Search America's historic newspaper pages from 1789-1922 or use the U.S. Newspaper Directory to find information about American newspapers published between 1690-present. Chronicling America is sponsored jointly by the
National Endowment for the Humanities and the Library of Congress. external link Learn more
Image provided by: University of Illinois at Urbana-Champaign Library, Urbana, IL
Newspaper Page Text
HALSTED ST. CLERKS FIGHT
Halsted street retail clerks want a
working day that is less than 14
hours long. They made their de
mands yesterday on a score of stores
located between Madison and 12th
sts. All but two firms acceded.
The Halsted street clerks worked
from 7 or 8 a. m. until 8 or 9 p. m.,
except that they worked later than
9 Saturday nights and get off about
5 on Sundays.
They asked no reduction in hours
nor increase in the average wage of
$16 to $18 a week, but merely re
quested one day a week off. Aside
from making sales, these clerks do
porter work, wash windows, keep
books and keep and move stock.
The firms which would not sign
the agreement of the retail clerks'
protective ass'n to grant workers a
one-day-in-seven holiday are: Her
man Olenick, 130 and 230 S. Hal
sted, and the Harrison Clothing
Shop, Halsted and Harrison.
E. Levitz, 216 S. Halsted, was the
first to sign the demand of the Hal
sted street workers.
Six ladies' tailor union men went
on strike at Parquharson & Whee
lock's, 800 Tower ct, when the firm
changed from day pay to piecework.
The firm has advertised in the Tri
bune for strikebreakers and is get
ting police protection.
ALD. KIMBALL WINS IN VOTE
RECOUNT IN SEVENTH WARD
The fight to disqualify Aid. Kimball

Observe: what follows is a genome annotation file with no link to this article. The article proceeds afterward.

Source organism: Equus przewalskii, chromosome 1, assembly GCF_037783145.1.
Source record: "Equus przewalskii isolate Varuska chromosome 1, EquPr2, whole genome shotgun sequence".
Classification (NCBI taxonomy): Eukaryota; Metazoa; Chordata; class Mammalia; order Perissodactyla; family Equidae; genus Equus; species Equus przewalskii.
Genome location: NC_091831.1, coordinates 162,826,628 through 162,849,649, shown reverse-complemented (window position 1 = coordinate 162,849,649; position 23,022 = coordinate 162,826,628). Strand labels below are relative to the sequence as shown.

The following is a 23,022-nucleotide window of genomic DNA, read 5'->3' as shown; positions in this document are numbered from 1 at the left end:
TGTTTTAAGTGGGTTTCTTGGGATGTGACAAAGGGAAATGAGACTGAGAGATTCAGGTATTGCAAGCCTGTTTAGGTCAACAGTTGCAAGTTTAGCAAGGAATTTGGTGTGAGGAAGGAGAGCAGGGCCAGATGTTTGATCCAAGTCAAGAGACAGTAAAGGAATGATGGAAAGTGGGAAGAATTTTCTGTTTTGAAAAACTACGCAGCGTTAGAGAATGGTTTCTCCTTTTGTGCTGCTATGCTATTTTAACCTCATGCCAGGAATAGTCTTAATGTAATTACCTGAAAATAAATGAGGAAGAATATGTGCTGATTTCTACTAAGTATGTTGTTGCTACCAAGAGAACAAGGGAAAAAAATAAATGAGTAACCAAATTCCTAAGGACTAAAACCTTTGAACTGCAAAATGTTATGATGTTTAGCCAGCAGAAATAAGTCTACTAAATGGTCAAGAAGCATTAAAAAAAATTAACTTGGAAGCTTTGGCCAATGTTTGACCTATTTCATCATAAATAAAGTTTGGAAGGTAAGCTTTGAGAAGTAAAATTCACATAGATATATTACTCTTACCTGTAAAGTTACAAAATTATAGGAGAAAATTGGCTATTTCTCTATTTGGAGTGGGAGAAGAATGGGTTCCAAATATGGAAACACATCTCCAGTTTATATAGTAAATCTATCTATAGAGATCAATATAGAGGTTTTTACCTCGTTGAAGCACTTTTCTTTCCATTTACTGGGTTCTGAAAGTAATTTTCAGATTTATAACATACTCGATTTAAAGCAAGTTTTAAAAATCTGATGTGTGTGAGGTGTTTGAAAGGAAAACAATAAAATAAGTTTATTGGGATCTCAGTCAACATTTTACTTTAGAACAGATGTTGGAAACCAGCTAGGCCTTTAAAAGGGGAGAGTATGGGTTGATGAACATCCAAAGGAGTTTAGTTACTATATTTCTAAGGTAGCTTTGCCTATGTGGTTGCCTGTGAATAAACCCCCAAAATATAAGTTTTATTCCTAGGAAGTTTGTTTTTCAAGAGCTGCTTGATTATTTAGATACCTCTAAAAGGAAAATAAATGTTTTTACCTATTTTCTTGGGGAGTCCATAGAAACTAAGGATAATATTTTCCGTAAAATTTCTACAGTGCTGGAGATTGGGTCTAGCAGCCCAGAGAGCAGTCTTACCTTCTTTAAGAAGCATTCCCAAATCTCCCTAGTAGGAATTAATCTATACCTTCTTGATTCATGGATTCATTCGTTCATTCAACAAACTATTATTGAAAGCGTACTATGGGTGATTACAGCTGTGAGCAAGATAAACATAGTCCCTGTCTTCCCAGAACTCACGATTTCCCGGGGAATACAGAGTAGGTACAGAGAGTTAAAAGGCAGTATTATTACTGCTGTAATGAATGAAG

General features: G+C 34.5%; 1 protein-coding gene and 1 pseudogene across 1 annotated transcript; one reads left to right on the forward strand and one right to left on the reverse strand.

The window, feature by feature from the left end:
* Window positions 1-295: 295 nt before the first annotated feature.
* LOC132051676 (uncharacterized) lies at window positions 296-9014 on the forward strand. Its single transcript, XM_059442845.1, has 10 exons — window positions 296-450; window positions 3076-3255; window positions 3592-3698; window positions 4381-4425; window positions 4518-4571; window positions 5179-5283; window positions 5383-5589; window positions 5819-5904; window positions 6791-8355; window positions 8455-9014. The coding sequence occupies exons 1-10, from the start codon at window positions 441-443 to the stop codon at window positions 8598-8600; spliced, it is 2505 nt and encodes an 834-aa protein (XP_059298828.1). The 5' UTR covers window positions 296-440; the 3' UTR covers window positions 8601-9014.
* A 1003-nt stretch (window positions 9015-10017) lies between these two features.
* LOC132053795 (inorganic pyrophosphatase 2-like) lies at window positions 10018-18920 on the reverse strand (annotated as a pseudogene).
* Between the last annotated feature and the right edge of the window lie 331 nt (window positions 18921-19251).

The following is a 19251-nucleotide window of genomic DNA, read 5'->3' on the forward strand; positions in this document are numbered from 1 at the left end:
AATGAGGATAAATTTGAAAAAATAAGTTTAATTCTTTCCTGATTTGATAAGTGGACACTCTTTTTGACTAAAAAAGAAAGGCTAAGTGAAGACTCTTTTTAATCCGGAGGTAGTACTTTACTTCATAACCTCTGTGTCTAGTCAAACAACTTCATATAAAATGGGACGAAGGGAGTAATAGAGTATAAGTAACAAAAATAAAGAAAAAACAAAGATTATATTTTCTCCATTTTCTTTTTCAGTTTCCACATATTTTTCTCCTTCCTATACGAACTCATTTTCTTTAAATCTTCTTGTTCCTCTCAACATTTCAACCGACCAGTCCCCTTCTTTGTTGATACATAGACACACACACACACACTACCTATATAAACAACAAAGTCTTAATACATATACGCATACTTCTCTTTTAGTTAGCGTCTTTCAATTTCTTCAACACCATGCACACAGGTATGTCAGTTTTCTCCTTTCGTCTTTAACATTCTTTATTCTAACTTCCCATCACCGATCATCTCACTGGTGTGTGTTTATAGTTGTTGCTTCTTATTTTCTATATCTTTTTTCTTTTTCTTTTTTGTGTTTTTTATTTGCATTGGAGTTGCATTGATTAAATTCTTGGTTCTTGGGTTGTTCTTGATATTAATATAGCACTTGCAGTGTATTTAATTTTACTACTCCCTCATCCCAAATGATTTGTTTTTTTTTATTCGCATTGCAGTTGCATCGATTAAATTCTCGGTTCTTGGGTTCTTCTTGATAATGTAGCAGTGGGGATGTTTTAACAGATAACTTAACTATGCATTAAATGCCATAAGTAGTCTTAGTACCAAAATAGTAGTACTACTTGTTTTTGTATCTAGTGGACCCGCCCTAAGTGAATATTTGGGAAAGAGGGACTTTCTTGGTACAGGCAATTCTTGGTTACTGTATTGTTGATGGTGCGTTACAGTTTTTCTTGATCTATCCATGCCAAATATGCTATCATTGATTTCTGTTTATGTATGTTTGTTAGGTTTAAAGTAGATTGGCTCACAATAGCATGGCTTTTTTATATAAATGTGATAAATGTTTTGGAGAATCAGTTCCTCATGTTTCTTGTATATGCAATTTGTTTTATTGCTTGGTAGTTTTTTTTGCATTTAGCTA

as Republican nominee for alderman
of the 7th ward has collapsed. Yes
terday Judge Scully threw out of
court proceedings asking a hearing
on fraud charges. The judge held no
candidate should be barred because
of alleged participation in the Pro
gressive primaries held in 1913.
Judge Scully also railed women
could run for ward committeeman,
sustaining the nomination of Marion
Drake in the First ward.
PUT ON STARVATION RATIONS,
SAYS FORMER PATIENT
A story told by a former patient
of the municipal tuberculosis sanita
rium is believed to shed much light
on conditions which led up to the
resignation of Dr. Theo. B. Sachs
from the office of head of the sani
tarium. "Dr. John Dill Robertson, city
health com'r, put us on a starvation
ration because the sanitarium was
costing too much," said Lawrence M.
Davis, 5717 Union av.
"I was a patient at the sanitarium
when the order went into effect.
There was such a radical cut in the
amount and quality of food served
that patients grew worse in health
instead of better.
"It has always been understood
that a person under treatment for
tuberculosis must have plenty of
fresh, wholesome food. We had been
getting meat daily, but the Dr. Rob
ertson order reduced our meat allow
ance to two or three meals a week.
Eggs, which tuberculosis experts say
should be eaten in great quantities
by tubercular patients, were not
served so often after Dr. Robertson's
order to cut down expenses.
"Patients started quitting whole
sale. Of course, their places were
filled by new ones from Chicago
standing army of 18,000 tubercular.
I quit, like others, in the middle of
my treatment because I was always
hungry. The doctors knew we were
not getting enough to eat, and I
know many instances where they ad
vised patients to leave the sanitarium
and go to their homes that they
might get the proper amount of food,
an essential factor in the successful
treatment of tuberculosis.
"This starvation decree was put
into effect against the wish of Dr.
Sachs. A board made hostile by
Mayor Thompson's new appointees
overrode Dr. Sachs and cut rations,
until patients went hungry, for th$
sake of what it called economy.'r